Anheuser-Busch InBev is losing market share in Russia

Anheuser-Busch InBev is losing market share in Russia

Anheuser-Busch InBev can cut free from the struggling Russian beer market and realise up to US$4bn by selling off its assets in the region, an analyst has suggested.

The brewer, which saw its Russian beer volumes decline by 17% in third-quarter results this week, are “losing critical mass” in the country, according to Nomura analyst Ian Shackleton. A-B InBev's Russian unit, SUN InBev, takes up more management time than it deserves while returning just 2% of the company's total profit, Shackleton said.

“The normal A-B InBev model is to have big market share in big markets, such as they do in Brazil, and the US,” he told just-drinks today (2 November). “In Russia, it's a big market, but it's arguable that its market share position is drifting.”

Shackleton said a sale of the unit will be more likely in 12 to 18 months to allow for some recovery in the Russian market and a higher profitability. 

However, he said one obstacle would be reluctance to sell to a rival such as Heineken, who may be keen to acquire Sun InBev's 15% market share.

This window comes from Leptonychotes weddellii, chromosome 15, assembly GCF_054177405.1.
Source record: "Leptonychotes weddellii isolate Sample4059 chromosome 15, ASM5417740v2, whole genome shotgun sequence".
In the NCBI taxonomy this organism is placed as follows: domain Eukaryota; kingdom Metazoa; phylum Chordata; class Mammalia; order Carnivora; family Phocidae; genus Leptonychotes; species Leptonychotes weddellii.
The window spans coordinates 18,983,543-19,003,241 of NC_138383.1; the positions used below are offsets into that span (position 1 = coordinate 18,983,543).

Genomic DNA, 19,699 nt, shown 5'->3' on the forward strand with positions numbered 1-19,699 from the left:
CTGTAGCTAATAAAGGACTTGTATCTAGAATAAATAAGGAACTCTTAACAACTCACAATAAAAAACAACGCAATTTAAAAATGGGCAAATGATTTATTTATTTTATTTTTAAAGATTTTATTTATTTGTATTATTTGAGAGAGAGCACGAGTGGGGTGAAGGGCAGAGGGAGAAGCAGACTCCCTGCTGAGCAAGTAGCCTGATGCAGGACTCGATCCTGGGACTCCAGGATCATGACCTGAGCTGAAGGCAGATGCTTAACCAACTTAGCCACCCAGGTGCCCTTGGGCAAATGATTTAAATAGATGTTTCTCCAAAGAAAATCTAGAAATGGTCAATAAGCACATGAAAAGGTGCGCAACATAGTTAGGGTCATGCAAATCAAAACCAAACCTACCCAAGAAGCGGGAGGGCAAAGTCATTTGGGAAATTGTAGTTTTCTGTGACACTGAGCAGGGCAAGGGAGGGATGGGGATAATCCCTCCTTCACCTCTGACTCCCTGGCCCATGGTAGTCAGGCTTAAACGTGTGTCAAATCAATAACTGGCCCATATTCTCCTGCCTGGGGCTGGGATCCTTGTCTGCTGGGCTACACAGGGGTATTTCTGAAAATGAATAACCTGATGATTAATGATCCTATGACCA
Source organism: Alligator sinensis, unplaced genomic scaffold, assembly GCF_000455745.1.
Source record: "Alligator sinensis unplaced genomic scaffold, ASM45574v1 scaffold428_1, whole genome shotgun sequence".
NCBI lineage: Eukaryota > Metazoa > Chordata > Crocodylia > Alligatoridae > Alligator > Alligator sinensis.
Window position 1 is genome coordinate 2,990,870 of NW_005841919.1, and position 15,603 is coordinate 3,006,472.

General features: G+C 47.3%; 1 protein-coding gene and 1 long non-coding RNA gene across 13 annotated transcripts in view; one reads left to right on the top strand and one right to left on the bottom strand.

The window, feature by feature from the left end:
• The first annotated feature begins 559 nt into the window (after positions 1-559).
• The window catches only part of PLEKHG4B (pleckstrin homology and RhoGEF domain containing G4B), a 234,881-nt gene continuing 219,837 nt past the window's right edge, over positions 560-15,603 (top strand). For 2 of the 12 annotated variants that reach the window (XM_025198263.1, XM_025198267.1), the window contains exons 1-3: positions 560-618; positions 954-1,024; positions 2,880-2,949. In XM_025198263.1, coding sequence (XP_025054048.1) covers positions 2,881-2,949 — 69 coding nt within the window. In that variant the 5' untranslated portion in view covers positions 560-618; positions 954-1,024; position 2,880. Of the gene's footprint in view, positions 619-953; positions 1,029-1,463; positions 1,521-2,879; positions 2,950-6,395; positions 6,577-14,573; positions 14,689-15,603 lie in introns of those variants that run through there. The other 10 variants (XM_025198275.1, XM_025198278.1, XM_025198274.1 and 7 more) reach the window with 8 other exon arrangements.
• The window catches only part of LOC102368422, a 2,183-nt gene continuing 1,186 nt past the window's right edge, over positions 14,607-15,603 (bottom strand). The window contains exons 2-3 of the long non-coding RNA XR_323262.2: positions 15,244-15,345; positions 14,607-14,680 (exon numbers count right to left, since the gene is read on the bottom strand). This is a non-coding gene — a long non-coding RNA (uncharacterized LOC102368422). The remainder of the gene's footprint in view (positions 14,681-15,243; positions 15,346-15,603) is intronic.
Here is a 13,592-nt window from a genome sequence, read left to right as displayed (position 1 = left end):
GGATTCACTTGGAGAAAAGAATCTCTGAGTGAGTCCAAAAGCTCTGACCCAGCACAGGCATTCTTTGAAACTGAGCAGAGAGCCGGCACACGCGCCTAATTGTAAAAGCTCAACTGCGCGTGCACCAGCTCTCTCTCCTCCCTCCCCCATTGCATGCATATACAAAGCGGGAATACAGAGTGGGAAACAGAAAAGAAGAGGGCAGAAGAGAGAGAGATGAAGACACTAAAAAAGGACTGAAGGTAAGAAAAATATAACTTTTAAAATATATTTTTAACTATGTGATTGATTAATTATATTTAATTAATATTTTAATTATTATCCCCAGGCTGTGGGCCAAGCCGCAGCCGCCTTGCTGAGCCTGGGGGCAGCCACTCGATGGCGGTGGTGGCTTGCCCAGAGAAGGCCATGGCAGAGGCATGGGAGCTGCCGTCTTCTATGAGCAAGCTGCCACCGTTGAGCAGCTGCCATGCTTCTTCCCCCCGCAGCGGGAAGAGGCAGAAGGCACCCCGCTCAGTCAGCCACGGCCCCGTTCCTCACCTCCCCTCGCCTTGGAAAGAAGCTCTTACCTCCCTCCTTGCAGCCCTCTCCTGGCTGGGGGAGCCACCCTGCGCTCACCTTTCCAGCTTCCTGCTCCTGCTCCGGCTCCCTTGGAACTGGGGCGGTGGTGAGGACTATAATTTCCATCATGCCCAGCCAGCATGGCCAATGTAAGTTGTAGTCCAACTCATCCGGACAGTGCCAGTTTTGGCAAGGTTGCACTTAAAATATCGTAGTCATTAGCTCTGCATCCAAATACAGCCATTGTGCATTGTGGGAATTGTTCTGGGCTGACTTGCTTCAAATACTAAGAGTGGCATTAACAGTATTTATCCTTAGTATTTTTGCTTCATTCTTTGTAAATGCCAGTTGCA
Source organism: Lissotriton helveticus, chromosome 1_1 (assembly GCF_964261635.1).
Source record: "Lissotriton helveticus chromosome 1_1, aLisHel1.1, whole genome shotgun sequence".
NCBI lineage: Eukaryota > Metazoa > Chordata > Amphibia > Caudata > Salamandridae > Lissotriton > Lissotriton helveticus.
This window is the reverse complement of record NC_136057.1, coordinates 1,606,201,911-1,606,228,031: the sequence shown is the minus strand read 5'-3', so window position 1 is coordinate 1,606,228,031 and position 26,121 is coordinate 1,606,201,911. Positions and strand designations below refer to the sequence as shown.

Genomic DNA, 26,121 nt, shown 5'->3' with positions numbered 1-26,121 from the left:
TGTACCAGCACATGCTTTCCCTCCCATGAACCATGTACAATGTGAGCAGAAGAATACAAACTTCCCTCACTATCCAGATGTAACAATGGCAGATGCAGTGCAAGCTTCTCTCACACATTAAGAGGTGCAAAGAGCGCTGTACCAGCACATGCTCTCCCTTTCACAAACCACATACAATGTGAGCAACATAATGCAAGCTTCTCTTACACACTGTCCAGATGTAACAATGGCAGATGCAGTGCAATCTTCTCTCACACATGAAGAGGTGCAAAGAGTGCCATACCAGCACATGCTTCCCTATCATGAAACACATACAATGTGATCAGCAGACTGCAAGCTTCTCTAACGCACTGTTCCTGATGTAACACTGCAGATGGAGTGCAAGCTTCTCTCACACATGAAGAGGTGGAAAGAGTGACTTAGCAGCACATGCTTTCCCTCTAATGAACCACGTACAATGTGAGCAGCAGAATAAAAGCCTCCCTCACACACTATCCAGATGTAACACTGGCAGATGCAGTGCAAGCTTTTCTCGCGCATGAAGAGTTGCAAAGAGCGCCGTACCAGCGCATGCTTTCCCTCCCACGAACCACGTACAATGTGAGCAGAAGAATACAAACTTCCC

Carlsberg is the biggest brewer in Russia with about 37% share, followed by the Efes/SABMiller tie-up on about 16%. Heineken holds about 13%.

A-B InBev could expect to get about $4bn from any sale of SUN InBev and SUN InBev Ukraine if value is taken as twice its annual sales, Shackleton said.

Bernstein Research analyst, Trevor Stirling, disagreed with Nomura, saying a sale is “not on the cards”.

“They are getting out of the cheaper end of beer,” Stirling said, highlighting the recent closure of a brewery in Kursk. “But I think Russia is such an important platform for Budweiser, and the international success of Budweiser is very important to them.”

In Russia this year, Budweiser volumes grew about 40% in both third-quarter and year-to-date results. “(A-B InBev is) retrenching in Russia to a more profitable core,” Stirling said.

He added that the group is the leading company in Ukraine and has no reason to sell.

In a statement, A-B InBev said it remains committed to its Central & Eastern Europe business as it faces "the new reality of the Russian beer industry".

"Given the declining industry, challenging regulatory environment and tough competitive conditions, our strategy in Russia has been to focus on premiumising and improving the profitability of our brand portfolio," it said.